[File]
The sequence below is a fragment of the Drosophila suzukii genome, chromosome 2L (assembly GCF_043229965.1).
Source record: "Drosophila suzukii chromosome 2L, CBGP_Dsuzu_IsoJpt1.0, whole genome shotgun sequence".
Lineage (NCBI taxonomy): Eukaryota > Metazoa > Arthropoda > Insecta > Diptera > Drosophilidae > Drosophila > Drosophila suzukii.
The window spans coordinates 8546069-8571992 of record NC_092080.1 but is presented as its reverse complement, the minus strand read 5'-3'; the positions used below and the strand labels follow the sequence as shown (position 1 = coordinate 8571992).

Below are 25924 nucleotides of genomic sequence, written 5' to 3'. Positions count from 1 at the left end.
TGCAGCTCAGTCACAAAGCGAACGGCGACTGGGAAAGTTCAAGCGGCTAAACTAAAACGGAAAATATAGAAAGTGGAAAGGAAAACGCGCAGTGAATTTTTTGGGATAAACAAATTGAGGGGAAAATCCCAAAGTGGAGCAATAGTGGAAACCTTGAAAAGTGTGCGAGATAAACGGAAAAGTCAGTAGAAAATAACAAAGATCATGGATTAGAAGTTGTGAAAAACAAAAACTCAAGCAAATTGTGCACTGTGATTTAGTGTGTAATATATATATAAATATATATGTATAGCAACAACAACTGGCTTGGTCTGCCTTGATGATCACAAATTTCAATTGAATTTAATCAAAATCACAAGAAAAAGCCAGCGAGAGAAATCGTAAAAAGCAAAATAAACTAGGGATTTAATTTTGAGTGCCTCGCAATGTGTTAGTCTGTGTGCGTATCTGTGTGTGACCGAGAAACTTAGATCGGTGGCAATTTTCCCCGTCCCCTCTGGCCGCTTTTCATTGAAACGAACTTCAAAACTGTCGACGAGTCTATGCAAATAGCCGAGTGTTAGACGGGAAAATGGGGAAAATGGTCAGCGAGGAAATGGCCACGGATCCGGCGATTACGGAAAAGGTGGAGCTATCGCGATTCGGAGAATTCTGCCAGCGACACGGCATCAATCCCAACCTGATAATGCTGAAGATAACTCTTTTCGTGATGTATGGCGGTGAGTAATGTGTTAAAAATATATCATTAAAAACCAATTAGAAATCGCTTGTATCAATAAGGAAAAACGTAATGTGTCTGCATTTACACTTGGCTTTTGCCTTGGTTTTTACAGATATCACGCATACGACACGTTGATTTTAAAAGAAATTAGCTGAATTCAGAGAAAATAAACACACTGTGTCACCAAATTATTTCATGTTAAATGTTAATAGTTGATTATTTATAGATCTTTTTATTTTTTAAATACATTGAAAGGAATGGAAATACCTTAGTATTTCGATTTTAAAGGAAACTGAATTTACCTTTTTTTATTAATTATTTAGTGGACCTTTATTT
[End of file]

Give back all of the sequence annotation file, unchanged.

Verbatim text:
The sequence below is a fragment of the Drosophila suzukii genome, chromosome 2L (assembly GCF_043229965.1).
Source record: "Drosophila suzukii chromosome 2L, CBGP_Dsuzu_IsoJpt1.0, whole genome shotgun sequence".
Lineage (NCBI taxonomy): Eukaryota > Metazoa > Arthropoda > Insecta > Diptera > Drosophilidae > Drosophila > Drosophila suzukii.
The window spans coordinates 8546069-8571992 of record NC_092080.1 but is presented as its reverse complement, the minus strand read 5'-3'; the positions used below and the strand labels follow the sequence as shown (position 1 = coordinate 8571992).

Below are 25924 nucleotides of genomic sequence, written 5' to 3'. Positions count from 1 at the left end.
TGCAGCTCAGTCACAAAGCGAACGGCGACTGGGAAAGTTCAAGCGGCTAAACTAAAACGGAAAATATAGAAAGTGGAAAGGAAAACGCGCAGTGAATTTTTTGGGATAAACAAATTGAGGGGAAAATCCCAAAGTGGAGCAATAGTGGAAACCTTGAAAAGTGTGCGAGATAAACGGAAAAGTCAGTAGAAAATAACAAAGATCATGGATTAGAAGTTGTGAAAAACAAAAACTCAAGCAAATTGTGCACTGTGATTTAGTGTGTAATATATATATAAATATATATGTATAGCAACAACAACTGGCTTGGTCTGCCTTGATGATCACAAATTTCAATTGAATTTAATCAAAATCACAAGAAAAAGCCAGCGAGAGAAATCGTAAAAAGCAAAATAAACTAGGGATTTAATTTTGAGTGCCTCGCAATGTGTTAGTCTGTGTGCGTATCTGTGTGTGACCGAGAAACTTAGATCGGTGGCAATTTTCCCCGTCCCCTCTGGCCGCTTTTCATTGAAACGAACTTCAAAACTGTCGACGAGTCTATGCAAATAGCCGAGTGTTAGACGGGAAAATGGGGAAAATGGTCAGCGAGGAAATGGCCACGGATCCGGCGATTACGGAAAAGGTGGAGCTATCGCGATTCGGAGAATTCTGCCAGCGACACGGCATCAATCCCAACCTGATAATGCTGAAGATAACTCTTTTCGTGATGTATGGCGGTGAGTAATGTGTTAAAAATATATCATTAAAAACCAATTAGAAATCGCTTGTATCAATAAGGAAAAACGTAATGTGTCTGCATTTACACTTGGCTTTTGCCTTGGTTTTTACAGATATCACGCATACGACACGTTGATTTTAAAAGAAATTAGCTGAATTCAGAGAAAATAAACACACTGTGTCACCAAATTATTTCATGTTAAATGTTAATAGTTGATTATTTATAGATCTTTTTATTTTTTAAATACATTGAAAGGAATGGAAATACCTTAGTATTTCGATTTTAAAGGAAACTGAATTTACCTTTTTTTATTAATTATTTAGTGGACCTTTATTT